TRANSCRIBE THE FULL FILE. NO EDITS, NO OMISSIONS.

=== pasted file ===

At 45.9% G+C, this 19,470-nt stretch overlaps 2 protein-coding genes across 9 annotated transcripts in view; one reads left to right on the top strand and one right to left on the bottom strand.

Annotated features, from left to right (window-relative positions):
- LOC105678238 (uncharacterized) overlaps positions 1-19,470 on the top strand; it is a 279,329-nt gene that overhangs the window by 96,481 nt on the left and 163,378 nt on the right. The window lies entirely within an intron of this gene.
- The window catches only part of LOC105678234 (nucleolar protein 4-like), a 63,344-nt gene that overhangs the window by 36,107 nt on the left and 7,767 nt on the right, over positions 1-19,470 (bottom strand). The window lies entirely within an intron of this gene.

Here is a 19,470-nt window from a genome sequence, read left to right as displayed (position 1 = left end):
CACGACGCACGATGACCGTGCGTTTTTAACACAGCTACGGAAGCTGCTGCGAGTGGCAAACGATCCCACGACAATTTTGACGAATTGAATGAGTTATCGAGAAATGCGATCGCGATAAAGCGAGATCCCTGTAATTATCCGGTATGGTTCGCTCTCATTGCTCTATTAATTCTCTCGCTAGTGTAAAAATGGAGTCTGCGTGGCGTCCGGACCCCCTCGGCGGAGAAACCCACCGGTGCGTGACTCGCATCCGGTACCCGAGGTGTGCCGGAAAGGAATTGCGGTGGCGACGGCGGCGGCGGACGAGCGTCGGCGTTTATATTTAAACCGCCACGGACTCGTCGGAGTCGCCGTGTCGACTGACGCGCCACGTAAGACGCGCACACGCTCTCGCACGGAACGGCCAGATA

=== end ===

At 45.9% G+C, this 19,470-nt stretch overlaps 2 protein-coding genes across 9 annotated transcripts in view; one reads left to right on the top strand and one right to left on the bottom strand.

Annotated features, from left to right (window-relative positions):
- LOC105678238 (uncharacterized) overlaps positions 1-19,470 on the top strand; it is a 279,329-nt gene that overhangs the window by 96,481 nt on the left and 163,378 nt on the right. The window lies entirely within an intron of this gene.
- The window catches only part of LOC105678234 (nucleolar protein 4-like), a 63,344-nt gene that overhangs the window by 36,107 nt on the left and 7,767 nt on the right, over positions 1-19,470 (bottom strand). The window lies entirely within an intron of this gene.

Here is a 19,470-nt window from a genome sequence, read left to right as displayed (position 1 = left end):
CACGACGCACGATGACCGTGCGTTTTTAACACAGCTACGGAAGCTGCTGCGAGTGGCAAACGATCCCACGACAATTTTGACGAATTGAATGAGTTATCGAGAAATGCGATCGCGATAAAGCGAGATCCCTGTAATTATCCGGTATGGTTCGCTCTCATTGCTCTATTAATTCTCTCGCTAGTGTAAAAATGGAGTCTGCGTGGCGTCCGGACCCCCTCGGCGGAGAAACCCACCGGTGCGTGACTCGCATCCGGTACCCGAGGTGTGCCGGAAAGGAATTGCGGTGGCGACGGCGGCGGCGGACGAGCGTCGGCGTTTATATTTAAACCGCCACGGACTCGTCGGAGTCGCCGTGTCGACTGACGCGCCACGTAAGACGCGCACACGCTCTCGCACGGAACGGCCAGATA